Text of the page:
Documentary filmmaker Lotfy Nathan apparently began creating 12 O'Clock Boys with one question in mind: Who are these gangs of kids barreling around Baltimore on dirt bikes? His film answers that question but leaves the audience with many more. The "12 o'clock boys" in question are pretty much what they seem—a loosely organized group of young men who share a love of high speeds, nail-biting stunts and evading the local cops. The short documentary follows 12-year-old Pug, a small kid with a big, cheeky mouth who dreams of riding with the "flock." Pug's mother, naturally, would prefer he didn't, but the hyperactive tween will not be deterred, and over the course of three summers, we watch him grow from a fairly sweet kid to a foulmouthed punk and fully fledged 12 o'clock boy. It's unclear how we should feel about this. The film briefly notes that some riders have been killed or seriously injured and are a danger to pedestrians and drivers. But, as an older member points out, in comparison to the kids in these impoverished neighborhoods who are joining gangs or dealing drugs, dirt-bike riding is a relatively positive activity. With so many advocacy documentaries on screens of late, Nathan's unwillingness to take a side is refreshing—most of the film features Pug fooling around or pontificating about his life, interspersed with slow-mo footage of the bikers zooming about town. But the lack of other perspectives or statistics means we spend an awful lot of time watching bikers pull the same handful of tricks over and over again. Nathan clearly hasn't made up his mind whether the 12 o'clock boys are ruthless menaces or misunderstood thrill-seekers. But he doesn't give us enough information to make up ours, either.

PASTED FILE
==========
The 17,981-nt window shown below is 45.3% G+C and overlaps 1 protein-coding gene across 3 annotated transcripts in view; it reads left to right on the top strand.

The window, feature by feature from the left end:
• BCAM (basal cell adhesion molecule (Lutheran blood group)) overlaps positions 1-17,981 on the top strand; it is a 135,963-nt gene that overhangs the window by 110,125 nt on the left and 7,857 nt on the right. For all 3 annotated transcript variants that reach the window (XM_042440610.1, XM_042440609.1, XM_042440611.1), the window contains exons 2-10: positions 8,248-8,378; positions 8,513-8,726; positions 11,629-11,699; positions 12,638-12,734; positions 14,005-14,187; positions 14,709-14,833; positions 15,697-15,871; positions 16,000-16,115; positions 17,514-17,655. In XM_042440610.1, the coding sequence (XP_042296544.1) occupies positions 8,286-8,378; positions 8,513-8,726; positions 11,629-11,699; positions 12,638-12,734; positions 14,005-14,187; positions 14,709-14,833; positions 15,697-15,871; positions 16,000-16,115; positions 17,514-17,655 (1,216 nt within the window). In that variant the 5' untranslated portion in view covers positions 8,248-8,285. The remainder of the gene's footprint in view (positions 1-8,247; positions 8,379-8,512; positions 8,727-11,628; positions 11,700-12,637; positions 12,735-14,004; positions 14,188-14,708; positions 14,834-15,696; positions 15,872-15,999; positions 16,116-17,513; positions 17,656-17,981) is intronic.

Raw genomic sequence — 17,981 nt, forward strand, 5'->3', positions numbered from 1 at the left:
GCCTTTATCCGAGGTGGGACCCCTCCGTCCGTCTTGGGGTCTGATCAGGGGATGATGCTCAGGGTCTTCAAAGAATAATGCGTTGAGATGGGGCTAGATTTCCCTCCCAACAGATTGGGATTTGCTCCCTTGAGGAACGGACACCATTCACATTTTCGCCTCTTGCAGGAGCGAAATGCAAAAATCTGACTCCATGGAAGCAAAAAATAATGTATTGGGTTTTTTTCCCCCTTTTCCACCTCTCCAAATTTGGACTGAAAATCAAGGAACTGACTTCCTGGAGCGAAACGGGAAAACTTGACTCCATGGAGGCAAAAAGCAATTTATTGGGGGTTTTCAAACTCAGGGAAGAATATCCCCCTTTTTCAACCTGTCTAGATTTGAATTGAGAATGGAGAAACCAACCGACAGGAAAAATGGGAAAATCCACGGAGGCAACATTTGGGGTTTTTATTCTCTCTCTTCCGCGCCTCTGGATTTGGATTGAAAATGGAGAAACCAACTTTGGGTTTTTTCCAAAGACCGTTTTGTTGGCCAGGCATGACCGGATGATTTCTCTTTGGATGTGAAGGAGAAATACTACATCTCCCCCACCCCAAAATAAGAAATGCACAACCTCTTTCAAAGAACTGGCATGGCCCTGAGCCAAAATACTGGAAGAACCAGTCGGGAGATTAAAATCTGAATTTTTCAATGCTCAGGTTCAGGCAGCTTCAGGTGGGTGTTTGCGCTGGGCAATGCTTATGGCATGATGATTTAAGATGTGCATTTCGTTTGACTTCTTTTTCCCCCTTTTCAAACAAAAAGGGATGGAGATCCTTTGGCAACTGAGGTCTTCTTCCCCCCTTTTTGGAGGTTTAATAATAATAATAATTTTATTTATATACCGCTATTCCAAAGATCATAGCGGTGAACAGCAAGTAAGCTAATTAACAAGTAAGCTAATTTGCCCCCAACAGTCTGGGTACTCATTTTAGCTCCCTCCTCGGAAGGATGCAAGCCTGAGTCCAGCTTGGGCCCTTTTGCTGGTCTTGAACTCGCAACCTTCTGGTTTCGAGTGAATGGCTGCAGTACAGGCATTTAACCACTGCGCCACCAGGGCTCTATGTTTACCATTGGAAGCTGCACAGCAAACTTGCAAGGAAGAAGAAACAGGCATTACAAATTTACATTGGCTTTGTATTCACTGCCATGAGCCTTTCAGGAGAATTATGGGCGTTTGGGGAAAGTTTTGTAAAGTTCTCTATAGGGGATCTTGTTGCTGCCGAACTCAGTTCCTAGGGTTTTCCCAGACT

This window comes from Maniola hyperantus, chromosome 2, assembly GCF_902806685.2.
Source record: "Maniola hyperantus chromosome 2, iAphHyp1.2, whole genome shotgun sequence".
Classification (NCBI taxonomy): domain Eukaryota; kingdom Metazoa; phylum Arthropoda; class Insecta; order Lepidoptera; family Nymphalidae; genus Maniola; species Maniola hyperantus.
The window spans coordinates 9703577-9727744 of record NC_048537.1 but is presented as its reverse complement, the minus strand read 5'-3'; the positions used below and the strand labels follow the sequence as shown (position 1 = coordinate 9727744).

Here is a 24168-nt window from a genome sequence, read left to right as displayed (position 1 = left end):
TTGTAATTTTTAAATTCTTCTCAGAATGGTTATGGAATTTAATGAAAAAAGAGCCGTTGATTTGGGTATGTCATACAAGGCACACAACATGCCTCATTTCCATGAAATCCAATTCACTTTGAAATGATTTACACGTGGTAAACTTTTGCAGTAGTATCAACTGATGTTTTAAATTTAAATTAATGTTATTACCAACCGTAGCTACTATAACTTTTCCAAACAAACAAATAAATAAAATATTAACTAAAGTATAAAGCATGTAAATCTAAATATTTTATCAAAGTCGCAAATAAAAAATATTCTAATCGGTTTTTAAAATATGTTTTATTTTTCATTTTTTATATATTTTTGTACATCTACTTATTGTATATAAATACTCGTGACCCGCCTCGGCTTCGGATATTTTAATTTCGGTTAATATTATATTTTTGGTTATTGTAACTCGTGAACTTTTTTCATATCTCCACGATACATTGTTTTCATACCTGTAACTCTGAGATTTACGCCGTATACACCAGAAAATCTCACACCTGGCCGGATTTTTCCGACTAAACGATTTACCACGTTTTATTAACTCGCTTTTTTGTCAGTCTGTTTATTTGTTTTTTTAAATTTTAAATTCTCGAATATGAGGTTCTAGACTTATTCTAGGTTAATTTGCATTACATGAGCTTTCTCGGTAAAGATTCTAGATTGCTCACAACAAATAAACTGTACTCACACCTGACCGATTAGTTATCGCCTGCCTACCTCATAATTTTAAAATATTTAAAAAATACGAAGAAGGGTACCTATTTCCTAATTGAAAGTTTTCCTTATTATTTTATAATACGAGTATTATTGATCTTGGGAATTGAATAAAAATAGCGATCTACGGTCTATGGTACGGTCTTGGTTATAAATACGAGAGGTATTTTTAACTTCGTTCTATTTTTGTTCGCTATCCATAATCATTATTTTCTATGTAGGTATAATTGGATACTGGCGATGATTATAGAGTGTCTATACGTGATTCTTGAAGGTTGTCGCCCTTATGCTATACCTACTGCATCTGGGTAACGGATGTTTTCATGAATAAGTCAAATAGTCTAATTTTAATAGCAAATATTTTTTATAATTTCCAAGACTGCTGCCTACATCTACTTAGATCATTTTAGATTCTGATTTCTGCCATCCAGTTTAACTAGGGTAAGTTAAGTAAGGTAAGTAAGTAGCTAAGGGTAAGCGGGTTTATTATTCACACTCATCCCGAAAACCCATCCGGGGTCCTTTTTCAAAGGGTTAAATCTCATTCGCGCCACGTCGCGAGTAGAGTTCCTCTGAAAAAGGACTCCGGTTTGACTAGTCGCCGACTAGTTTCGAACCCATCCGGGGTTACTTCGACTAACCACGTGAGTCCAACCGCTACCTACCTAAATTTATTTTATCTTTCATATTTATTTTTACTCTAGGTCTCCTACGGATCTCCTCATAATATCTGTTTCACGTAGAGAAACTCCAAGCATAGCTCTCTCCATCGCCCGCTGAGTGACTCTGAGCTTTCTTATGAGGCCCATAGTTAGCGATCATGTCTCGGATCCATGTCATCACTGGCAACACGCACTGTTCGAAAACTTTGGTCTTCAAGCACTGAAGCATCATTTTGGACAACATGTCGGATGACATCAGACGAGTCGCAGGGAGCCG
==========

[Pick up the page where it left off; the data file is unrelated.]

Critic's Grade: B
SEE IT: 12 O'Clock Boys opens Friday at the Clinton Street Theater. It also plays at 3 pm Saturday, Feb. 1, at the Hollywood Theatre.